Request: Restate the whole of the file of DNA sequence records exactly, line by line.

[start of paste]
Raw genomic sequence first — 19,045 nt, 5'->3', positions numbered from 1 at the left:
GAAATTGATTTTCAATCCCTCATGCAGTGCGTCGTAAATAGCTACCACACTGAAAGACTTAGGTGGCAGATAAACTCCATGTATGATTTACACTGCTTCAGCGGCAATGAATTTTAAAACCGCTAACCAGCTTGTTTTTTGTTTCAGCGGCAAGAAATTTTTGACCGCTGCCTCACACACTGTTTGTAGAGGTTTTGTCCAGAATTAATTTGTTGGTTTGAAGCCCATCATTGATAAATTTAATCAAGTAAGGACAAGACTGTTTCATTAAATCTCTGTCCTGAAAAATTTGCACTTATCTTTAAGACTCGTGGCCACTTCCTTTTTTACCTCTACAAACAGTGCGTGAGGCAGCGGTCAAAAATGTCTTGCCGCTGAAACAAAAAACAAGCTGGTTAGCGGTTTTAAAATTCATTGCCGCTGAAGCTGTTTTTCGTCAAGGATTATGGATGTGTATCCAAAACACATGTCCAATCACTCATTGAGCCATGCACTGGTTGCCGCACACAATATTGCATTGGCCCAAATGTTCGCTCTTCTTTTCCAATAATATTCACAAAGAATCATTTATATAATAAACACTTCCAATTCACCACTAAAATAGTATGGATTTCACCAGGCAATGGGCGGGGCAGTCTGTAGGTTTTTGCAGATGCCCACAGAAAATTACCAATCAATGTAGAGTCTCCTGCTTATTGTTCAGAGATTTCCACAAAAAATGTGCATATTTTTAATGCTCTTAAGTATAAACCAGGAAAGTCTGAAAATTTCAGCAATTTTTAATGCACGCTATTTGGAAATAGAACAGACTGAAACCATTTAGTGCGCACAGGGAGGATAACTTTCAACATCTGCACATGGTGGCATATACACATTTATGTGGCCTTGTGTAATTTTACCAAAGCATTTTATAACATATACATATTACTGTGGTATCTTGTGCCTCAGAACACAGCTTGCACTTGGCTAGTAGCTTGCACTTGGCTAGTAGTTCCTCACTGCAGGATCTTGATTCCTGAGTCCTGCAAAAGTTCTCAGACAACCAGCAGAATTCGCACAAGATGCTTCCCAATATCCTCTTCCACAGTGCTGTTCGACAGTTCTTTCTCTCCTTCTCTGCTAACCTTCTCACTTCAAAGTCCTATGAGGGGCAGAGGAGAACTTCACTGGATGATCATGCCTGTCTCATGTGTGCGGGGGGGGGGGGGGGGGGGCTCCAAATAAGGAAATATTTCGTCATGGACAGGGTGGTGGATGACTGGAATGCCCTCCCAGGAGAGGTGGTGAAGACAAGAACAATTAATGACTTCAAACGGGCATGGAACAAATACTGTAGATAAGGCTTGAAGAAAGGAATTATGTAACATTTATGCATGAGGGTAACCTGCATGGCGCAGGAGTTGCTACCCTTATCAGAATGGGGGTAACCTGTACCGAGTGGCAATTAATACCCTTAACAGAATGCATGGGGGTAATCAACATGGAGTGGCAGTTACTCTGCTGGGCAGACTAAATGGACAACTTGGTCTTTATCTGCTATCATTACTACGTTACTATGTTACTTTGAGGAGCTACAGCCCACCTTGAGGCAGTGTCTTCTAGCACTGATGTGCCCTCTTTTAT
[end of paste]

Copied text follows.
Raw genomic sequence first — 19,045 nt, 5'->3', positions numbered from 1 at the left:
GAAATTGATTTTCAATCCCTCATGCAGTGCGTCGTAAATAGCTACCACACTGAAAGACTTAGGTGGCAGATAAACTCCATGTATGATTTACACTGCTTCAGCGGCAATGAATTTTAAAACCGCTAACCAGCTTGTTTTTTGTTTCAGCGGCAAGAAATTTTTGACCGCTGCCTCACACACTGTTTGTAGAGGTTTTGTCCAGAATTAATTTGTTGGTTTGAAGCCCATCATTGATAAATTTAATCAAGTAAGGACAAGACTGTTTCATTAAATCTCTGTCCTGAAAAATTTGCACTTATCTTTAAGACTCGTGGCCACTTCCTTTTTTACCTCTACAAACAGTGCGTGAGGCAGCGGTCAAAAATGTCTTGCCGCTGAAACAAAAAACAAGCTGGTTAGCGGTTTTAAAATTCATTGCCGCTGAAGCTGTTTTTCGTCAAGGATTATGGATGTGTATCCAAAACACATGTCCAATCACTCATTGAGCCATGCACTGGTTGCCGCACACAATATTGCATTGGCCCAAATGTTCGCTCTTCTTTTCCAATAATATTCACAAAGAATCATTTATATAATAAACACTTCCAATTCACCACTAAAATAGTATGGATTTCACCAGGCAATGGGCGGGGCAGTCTGTAGGTTTTTGCAGATGCCCACAGAAAATTACCAATCAATGTAGAGTCTCCTGCTTATTGTTCAGAGATTTCCACAAAAAATGTGCATATTTTTAATGCTCTTAAGTATAAACCAGGAAAGTCTGAAAATTTCAGCAATTTTTAATGCACGCTATTTGGAAATAGAACAGACTGAAACCATTTAGTGCGCACAGGGAGGATAACTTTCAACATCTGCACATGGTGGCATATACACATTTATGTGGCCTTGTGTAATTTTACCAAAGCATTTTATAACATATACATATTACTGTGGTATCTTGTGCCTCAGAACACAGCTTGCACTTGGCTAGTAGCTTGCACTTGGCTAGTAGTTCCTCACTGCAGGATCTTGATTCCTGAGTCCTGCAAAAGTTCTCAGACAACCAGCAGAATTCGCACAAGATGCTTCCCAATATCCTCTTCCACAGTGCTGTTCGACAGTTCTTTCTCTCCTTCTCTGCTAACCTTCTCACTTCAAAGTCCTATGAGGGGCAGAGGAGAACTTCACTGGATGATCATGCCTGTCTCATGTGTGCGGGGGGGGGGGGGGGGGGGCTCCAAATAAGGAAATATTTCGTCATGGACAGGGTGGTGGATGACTGGAATGCCCTCCCAGGAGAGGTGGTGAAGACAAGAACAATTAATGACTTCAAACGGGCATGGAACAAATACTGTAGATAAGGCTTGAAGAAAGGAATTATGTAACATTTATGCATGAGGGTAACCTGCATGGCGCAGGAGTTGCTACCCTTATCAGAATGGGGGTAACCTGTACCGAGTGGCAATTAATACCCTTAACAGAATGCATGGGGGTAATCAACATGGAGTGGCAGTTACTCTGCTGGGCAGACTAAATGGACAACTTGGTCTTTATCTGCTATCATTACTACGTTACTATGTTACTTTGAGGAGCTACAGCCCACCTTGAGGCAGTGTCTTCTAGCACTGATGTGCCCTCTTTTAT